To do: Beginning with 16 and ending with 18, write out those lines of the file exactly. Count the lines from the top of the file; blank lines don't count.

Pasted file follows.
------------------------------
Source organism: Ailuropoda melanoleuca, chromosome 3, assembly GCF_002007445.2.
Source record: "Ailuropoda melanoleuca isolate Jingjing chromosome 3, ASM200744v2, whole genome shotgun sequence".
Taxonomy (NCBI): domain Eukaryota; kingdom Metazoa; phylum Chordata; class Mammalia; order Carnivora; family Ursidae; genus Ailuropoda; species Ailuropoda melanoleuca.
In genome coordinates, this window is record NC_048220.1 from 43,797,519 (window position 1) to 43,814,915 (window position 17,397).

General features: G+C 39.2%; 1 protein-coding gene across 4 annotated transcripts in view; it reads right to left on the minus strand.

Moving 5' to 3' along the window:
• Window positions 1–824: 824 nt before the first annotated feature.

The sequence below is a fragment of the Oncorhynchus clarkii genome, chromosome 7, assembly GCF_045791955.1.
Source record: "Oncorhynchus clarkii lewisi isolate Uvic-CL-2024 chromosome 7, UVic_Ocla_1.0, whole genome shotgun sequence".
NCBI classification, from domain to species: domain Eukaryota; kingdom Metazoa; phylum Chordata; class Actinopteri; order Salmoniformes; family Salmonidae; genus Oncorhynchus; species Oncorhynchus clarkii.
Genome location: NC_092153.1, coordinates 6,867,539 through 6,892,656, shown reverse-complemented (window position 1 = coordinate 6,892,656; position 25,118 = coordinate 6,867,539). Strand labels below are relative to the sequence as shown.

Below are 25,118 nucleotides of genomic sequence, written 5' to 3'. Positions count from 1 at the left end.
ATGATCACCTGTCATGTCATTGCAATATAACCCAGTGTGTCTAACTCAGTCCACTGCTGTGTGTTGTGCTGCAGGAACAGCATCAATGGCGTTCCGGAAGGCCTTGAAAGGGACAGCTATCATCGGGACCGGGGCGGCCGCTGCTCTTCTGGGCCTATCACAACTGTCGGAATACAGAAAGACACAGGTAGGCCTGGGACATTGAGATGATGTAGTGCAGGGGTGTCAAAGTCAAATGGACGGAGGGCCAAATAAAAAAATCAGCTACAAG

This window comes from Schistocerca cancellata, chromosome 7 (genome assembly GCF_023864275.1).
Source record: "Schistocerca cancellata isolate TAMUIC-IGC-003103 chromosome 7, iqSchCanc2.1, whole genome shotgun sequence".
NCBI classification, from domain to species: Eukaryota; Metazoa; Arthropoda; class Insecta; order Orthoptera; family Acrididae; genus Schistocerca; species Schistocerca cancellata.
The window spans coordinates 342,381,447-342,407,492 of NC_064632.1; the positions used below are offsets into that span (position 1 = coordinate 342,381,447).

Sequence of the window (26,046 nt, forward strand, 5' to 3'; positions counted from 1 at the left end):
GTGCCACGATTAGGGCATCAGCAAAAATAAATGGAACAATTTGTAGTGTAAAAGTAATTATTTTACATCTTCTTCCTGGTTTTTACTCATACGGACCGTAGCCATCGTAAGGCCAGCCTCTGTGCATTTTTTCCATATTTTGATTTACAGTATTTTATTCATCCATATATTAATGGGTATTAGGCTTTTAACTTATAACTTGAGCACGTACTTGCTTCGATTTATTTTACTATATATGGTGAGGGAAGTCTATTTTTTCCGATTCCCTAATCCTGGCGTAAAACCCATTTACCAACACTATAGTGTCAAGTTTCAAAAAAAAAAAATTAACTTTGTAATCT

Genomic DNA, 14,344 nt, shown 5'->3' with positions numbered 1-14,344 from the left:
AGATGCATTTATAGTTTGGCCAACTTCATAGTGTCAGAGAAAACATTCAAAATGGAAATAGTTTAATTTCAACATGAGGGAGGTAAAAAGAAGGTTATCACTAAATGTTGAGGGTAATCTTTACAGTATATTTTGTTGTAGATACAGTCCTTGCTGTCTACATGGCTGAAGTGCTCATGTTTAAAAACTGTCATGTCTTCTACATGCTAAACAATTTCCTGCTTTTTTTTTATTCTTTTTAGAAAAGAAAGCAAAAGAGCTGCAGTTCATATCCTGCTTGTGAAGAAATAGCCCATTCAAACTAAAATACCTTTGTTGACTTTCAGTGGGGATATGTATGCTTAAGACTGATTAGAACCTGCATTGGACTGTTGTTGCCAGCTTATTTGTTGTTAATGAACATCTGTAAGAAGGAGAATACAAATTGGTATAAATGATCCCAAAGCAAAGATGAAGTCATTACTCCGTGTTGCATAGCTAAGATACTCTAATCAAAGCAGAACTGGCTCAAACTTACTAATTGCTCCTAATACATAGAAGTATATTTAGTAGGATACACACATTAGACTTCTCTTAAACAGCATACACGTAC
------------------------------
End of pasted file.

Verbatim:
NCBI classification, from domain to species: Eukaryota; Metazoa; Arthropoda; class Insecta; order Orthoptera; family Acrididae; genus Schistocerca; species Schistocerca cancellata.
The window spans coordinates 342,381,447-342,407,492 of NC_064632.1; the positions used below are offsets into that span (position 1 = coordinate 342,381,447).

Sequence of the window (26,046 nt, forward strand, 5' to 3'; positions counted from 1 at the left end):